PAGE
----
• Surgical Procedures for Uterine (Endometrial) Cancer

    Surgery is the initial procedure in the treatment of many solid cancers. Surgery and other invasive procedures work by removing cancerous tissues.
    Surgical removal of the uterus is recommended for all stages of uterine cancer unless the cancer is widespread. In the early stages, it may be curative.


    The standard surgical procedure for uterine cancer is a total abdominal hysterectomy and bilateral salpingo-oophorectomy. This involves removing the entire uterus and both ovaries and fallopian tubes. In cases in which the risk of spread to lymph nodes is considered low, some lymph nodes will be removed to check for cancer cells. In more advanced or aggressive forms of the disease, the lymph nodes in the pelvis and possibly around the aorta (the large artery in the abdomen) are removed more completely.
    During the procedure, the doctor may take samples from other tissue to check for cancer cells. This is done to determine the cancer’s stage.
    Description of the Procedure:
    A cut is made in the lower abdomen to expose the tissues and blood vessels that surround the uterus and cervix. These tissues are cut and the blood vessels are tied off to remove the uterus. Stitches are placed in these deep structures, which will eventually dissolve. The uterus is removed and the vagina is closed to prevent infection and to keep the intestines from dropping downward. You will stay in the hospital for several days.
    For Stage I disease, surgery provides 90% 5-year survival rates.
    Possible Complications
    • Thrombophlebitis (blood clots in the veins or lungs)
    • Infection (at the wound site or deep inside the abdomen or pelvis)
    • Vaginal and/or internal bleeding 
    • Bowel obstruction
    • Injury to the intestines, bladder, or urinary tract
    • Persistent pain
    • Anesthesia-related problems, such as breathing trouble, reactions to the drugs, and poor pain relief
    • Diminished sexual response
    • Fatigue
    • Weight gain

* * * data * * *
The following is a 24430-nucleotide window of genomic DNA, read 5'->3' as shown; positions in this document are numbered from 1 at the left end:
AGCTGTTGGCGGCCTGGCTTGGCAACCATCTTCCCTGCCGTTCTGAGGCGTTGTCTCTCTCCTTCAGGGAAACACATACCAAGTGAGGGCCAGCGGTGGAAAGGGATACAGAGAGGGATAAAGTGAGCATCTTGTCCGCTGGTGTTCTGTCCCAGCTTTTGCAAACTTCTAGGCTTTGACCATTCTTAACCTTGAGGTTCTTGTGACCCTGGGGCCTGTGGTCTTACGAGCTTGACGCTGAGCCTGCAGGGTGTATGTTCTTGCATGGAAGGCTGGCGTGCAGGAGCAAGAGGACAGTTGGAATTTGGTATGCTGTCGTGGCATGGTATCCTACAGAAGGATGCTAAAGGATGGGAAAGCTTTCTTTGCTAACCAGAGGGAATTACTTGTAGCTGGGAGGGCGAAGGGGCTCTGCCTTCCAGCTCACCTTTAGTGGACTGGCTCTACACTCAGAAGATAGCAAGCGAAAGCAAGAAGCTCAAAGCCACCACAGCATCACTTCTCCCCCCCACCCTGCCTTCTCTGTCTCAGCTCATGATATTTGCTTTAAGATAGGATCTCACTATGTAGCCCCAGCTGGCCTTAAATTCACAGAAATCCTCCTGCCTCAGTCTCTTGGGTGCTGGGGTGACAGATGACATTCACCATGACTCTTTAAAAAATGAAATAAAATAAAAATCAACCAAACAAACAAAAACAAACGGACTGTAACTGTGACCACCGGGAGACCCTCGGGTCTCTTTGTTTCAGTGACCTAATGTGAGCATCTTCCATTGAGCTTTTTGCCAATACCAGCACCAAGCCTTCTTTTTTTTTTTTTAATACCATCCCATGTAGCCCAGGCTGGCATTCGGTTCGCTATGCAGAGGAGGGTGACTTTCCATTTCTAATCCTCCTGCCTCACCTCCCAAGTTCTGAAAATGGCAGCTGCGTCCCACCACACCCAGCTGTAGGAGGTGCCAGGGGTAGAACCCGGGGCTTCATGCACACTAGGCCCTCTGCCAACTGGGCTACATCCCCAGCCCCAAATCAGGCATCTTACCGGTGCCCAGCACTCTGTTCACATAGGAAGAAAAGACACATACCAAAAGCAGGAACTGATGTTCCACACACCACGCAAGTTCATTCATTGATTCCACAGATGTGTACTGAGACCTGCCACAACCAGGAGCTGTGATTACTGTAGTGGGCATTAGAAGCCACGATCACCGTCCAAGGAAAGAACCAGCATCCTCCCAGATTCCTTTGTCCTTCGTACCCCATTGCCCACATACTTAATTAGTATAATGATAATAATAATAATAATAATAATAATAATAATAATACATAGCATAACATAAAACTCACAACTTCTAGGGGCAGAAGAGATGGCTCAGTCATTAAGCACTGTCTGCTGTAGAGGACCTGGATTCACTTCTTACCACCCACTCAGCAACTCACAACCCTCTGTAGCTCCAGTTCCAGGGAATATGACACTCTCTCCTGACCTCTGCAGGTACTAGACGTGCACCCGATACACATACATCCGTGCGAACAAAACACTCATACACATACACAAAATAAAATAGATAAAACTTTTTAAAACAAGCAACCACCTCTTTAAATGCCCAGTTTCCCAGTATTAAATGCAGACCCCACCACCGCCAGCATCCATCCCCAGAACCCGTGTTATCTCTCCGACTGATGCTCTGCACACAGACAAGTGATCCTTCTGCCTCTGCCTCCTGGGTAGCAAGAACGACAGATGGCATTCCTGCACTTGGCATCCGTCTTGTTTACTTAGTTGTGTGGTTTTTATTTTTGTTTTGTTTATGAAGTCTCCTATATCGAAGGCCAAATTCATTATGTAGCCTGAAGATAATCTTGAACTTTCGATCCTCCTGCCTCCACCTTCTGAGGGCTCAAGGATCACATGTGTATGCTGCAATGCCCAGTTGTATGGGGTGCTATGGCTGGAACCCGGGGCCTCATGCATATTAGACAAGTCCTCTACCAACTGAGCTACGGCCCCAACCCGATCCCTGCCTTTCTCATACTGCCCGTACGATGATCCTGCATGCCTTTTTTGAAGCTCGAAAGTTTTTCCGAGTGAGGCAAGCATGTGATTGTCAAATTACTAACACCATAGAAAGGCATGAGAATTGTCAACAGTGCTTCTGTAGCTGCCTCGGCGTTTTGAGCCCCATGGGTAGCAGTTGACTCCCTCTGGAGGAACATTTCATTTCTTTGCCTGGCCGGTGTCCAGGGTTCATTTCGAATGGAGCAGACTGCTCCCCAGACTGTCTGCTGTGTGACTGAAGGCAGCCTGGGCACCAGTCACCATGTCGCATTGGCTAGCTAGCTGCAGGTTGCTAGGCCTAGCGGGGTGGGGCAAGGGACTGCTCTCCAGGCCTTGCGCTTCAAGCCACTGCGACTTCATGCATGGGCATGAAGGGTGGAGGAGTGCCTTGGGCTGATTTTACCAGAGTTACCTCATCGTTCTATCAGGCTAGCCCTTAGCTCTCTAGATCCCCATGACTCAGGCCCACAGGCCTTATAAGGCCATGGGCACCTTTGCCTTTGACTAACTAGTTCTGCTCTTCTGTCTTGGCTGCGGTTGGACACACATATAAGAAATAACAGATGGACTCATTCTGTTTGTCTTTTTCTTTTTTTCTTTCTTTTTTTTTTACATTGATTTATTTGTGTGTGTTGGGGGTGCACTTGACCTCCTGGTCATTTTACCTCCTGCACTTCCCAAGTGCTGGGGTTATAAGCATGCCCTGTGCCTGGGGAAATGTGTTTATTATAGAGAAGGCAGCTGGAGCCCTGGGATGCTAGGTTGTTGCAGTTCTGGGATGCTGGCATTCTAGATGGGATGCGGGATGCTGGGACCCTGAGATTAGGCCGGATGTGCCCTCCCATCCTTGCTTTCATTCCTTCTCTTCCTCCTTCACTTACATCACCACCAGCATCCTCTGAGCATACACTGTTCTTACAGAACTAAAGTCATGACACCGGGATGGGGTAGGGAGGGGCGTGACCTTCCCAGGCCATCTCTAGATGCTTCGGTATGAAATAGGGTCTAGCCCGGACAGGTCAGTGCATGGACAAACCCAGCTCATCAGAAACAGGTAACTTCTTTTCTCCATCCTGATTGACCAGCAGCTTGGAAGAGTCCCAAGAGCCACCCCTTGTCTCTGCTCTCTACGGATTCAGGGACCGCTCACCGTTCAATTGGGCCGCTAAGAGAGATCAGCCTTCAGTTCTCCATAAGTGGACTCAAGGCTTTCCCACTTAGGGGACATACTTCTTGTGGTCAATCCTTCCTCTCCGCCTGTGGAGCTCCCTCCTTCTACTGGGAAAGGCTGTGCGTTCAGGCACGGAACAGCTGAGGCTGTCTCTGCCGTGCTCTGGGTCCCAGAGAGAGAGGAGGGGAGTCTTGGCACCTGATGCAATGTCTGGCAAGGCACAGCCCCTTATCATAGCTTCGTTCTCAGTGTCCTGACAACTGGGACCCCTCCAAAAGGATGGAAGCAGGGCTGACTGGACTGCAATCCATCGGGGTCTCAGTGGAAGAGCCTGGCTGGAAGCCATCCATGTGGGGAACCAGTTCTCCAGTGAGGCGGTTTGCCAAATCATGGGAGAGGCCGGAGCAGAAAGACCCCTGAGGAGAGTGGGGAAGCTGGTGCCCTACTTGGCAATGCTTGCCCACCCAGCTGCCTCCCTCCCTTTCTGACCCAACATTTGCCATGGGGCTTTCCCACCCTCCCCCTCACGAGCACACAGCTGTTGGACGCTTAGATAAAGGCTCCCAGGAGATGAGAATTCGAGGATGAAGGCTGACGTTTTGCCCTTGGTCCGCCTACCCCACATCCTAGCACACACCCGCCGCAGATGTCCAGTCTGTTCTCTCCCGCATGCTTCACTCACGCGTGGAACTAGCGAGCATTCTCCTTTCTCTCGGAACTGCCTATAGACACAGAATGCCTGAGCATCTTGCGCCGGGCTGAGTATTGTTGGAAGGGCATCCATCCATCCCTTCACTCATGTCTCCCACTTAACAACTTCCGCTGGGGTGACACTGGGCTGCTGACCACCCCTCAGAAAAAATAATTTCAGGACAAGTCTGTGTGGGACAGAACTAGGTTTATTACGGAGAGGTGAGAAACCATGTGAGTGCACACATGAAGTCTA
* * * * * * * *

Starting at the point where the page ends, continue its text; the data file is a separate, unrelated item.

• Depression
    • Nausea and vomiting (usually mild)
    • Fistula formation, which occurs when a hole forms between the bladder, intestines, and vagina
    Postoperative Care
    • The first night after the surgery, you may be asked to sit up in bed and walk a short distance. 
    • If there is no evidence of complications and you are able to drink fluids on your own, the catheter in your bladder and IV will be removed. 
    • To promote healing, eat a balanced diet rich in fresh fruits and vegetables. Depending on how much blood loss occurred during surgery, you may require a daily iron supplement.
    • Try to avoid constipation by eating high-fiber foods, drinking plenty of water, and if necessary, using stool softeners.
    • Shower instead of taking a bath for at least the first 2 weeks after your surgery.
    • Keep your incision sites clean and dry.
    • Do not douche or put anything in your vagina, such as a tampon, until your doctor tells you otherwise. Speak to your doctor about when you may resume having sexual intercourse.
    • Take daily walks as tolerated.
    • Avoid heavy lifting for 4-6 weeks.
    • Ask your practitioner whether any type of physical therapy or nutritional counseling may be helpful to speed your recovery.
    Call Your Doctor if Any of the Following Occurs:
    • Signs of infection, including fever and chills
    • Persistent or heavy vaginal bleeding or discharge, or foul-smelling vaginal discharge
    • Severe pain
    • Redness, swelling, increasing pain, excessive bleeding, or discharge from the incision sites
    • Problem with urination or bowel movements
    • Cough, shortness of breath, chest pain, or severe nausea or vomiting
    • Pain, burning, urgency, frequency of urination, or persistent bleeding in the urine
    • Pain and/or swelling in your feet, calves, or legs, sudden shortness of breath or chest pain


    American Cancer Society website. Available at: http://www.cancer.org.

    Bast R, Kufe D, et al, eds. Cancer Medicine. 5th ed. Hamilton, Ontario: BC Decker Inc; 2000.

    National Cancer Institute website. Available at: http://www.nci.nih.gov.

    Rakel R. Bope E, ed. Conn's Current Therapy. 54th ed. St. Louis, MO: WB Saunders; 2002: 1094-1096.

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